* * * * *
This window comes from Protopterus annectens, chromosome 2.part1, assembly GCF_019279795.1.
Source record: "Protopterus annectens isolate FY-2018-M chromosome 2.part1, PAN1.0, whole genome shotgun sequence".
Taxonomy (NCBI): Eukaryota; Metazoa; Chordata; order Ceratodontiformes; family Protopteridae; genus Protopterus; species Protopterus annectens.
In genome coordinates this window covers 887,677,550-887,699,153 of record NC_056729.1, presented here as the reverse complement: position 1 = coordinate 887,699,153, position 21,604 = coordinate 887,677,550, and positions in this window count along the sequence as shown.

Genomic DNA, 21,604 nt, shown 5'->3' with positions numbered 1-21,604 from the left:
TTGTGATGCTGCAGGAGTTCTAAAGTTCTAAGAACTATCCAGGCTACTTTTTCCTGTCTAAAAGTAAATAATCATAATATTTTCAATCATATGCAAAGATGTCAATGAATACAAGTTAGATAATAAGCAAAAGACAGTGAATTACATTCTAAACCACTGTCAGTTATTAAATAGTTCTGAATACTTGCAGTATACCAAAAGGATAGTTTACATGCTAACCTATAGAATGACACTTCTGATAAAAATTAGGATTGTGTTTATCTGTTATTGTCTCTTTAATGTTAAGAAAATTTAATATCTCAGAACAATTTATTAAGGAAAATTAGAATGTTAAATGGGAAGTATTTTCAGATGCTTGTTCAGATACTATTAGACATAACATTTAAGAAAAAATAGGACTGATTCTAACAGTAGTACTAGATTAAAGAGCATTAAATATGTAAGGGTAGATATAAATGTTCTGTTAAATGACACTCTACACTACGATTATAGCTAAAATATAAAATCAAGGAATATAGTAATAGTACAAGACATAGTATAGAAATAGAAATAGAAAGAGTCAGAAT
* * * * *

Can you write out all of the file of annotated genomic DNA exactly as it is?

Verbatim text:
This window comes from Protopterus annectens, chromosome 2.part1, assembly GCF_019279795.1.
Source record: "Protopterus annectens isolate FY-2018-M chromosome 2.part1, PAN1.0, whole genome shotgun sequence".
Taxonomy (NCBI): Eukaryota; Metazoa; Chordata; order Ceratodontiformes; family Protopteridae; genus Protopterus; species Protopterus annectens.
In genome coordinates this window covers 887,677,550-887,699,153 of record NC_056729.1, presented here as the reverse complement: position 1 = coordinate 887,699,153, position 21,604 = coordinate 887,677,550, and positions in this window count along the sequence as shown.

Genomic DNA, 21,604 nt, shown 5'->3' with positions numbered 1-21,604 from the left:
TTGTGATGCTGCAGGAGTTCTAAAGTTCTAAGAACTATCCAGGCTACTTTTTCCTGTCTAAAAGTAAATAATCATAATATTTTCAATCATATGCAAAGATGTCAATGAATACAAGTTAGATAATAAGCAAAAGACAGTGAATTACATTCTAAACCACTGTCAGTTATTAAATAGTTCTGAATACTTGCAGTATACCAAAAGGATAGTTTACATGCTAACCTATAGAATGACACTTCTGATAAAAATTAGGATTGTGTTTATCTGTTATTGTCTCTTTAATGTTAAGAAAATTTAATATCTCAGAACAATTTATTAAGGAAAATTAGAATGTTAAATGGGAAGTATTTTCAGATGCTTGTTCAGATACTATTAGACATAACATTTAAGAAAAAATAGGACTGATTCTAACAGTAGTACTAGATTAAAGAGCATTAAATATGTAAGGGTAGATATAAATGTTCTGTTAAATGACACTCTACACTACGATTATAGCTAAAATATAAAATCAAGGAATATAGTAATAGTACAAGACATAGTATAGAAATAGAAATAGAAAGAGTCAGAAT